15 wise sayings you've probably never heard of, turned into cute illustrations.

We all come from different backgrounds, but that diversity makes for some pretty awesome lessons.

If you live in America, chances are you've heard (or used) the phrase "Don't put all your eggs in one basket."

Most of us know it means, essentially, that you shouldn't make all your plans based on one possible thing happening. But it's kind of a weird phrase, right? Have you ever stopped to wonder where it originated?

Its use in print has been traced to the novel "Don Quixote" by Miguel de Cervantes in the early 1600s, although it possibly was mistranslated to an inexact English idiom from the original and may have other roots in Italian phrases.  

Different cultures around the world all have their own similar sayings — proverbs, if you will — that make sense to those who've grown up speaking the language but sound downright odd to anyone who hasn't.

James Chapman is fascinated by these sayings and how they translate across languages and cultures.

When Chapman was getting his doctorate in physics, he started to pick up some of those sayings from students who spoke other languages. For example, when calling something a "pain in the butt," a colleague of his from Venezuela would describe it as a "pineapple under the arm."

The fact that the same sentiment could be expressed in two totally different ways because of differing origins in language fascinated him. Since almost all the proverbs had visual components, he began illustrating them.









Here are 15 wise proverbs from other languages that Chapman illustrated so you don't forget them:


1. "When elephants fight, it is the grass that gets hurt." (Kenyan proverb)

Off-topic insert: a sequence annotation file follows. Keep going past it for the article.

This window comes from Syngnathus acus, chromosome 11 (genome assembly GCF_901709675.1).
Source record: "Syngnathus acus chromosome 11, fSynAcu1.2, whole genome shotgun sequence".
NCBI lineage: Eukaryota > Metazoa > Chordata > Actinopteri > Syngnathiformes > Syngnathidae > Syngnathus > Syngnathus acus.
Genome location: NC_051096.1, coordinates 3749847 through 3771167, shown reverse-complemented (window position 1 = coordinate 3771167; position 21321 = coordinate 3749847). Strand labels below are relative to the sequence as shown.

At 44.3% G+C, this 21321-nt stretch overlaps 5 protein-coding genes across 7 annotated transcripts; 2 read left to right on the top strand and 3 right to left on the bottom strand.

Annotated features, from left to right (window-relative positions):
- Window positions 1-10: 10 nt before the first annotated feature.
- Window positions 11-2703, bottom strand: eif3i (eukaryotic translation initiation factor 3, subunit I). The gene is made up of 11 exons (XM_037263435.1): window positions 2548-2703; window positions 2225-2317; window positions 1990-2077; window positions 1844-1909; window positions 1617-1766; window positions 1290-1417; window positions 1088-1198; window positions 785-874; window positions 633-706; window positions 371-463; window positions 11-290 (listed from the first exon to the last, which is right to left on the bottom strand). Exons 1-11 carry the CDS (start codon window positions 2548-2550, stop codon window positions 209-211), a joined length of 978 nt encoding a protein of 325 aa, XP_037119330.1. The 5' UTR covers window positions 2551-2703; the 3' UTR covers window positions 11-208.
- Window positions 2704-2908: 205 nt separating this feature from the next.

In our current political climate, this is an important lesson our politicians should remember.

2. "A bad ballerina blames the hem of her skirt." (Polish proverb)

And a good ballerina can dance in anything.

3. "A dog bitten by a snake is afraid of sausages." (Brazilian proverb)

Sometimes, the only way to learn you don't like something is to try it.

4. "He who has a head of wax must not walk in the sun." (Italian proverb)

Otherwise, you might end up losing your head (not literally).

5. "Shrimp that fall asleep are carried away by the current." (Colombian proverb)

Taking risks every once in a while is important. You know, so you don't get swept downstream like a sleepy shrimp.

6. "To live with wolves, you have to howl like a wolf." (Russian proverb)

"HOWWWWWWWWL!"

7. "There's a bad potato in every sack." (Welsh proverb)

That's why it's important to stand strong, to know yourself, and to not let anyone pressure you into doing something that doesn't feel right to you.

8. "A nice fig is often full of worms." (Zulu proverb)

In English we say "don't judge a book by its cover," but this totally works too.

9. "As small as it is, the sparrow has all the right organs." (Chinese proverb)

This is a much more polite way of saying size doesn't matter.

10. "Don't take too much hay on your pitchfork." (Dutch proverb)

Working hard is important, but when you try to do too much, your work suffers and you suffer.

11. "The pillow is the best advisor." (Swedish proverb)

This is my kind of advice. Zzzzzzzzzzzzz.

12. "He who digs a pit for others will fall in it himself." (Romanian proverb)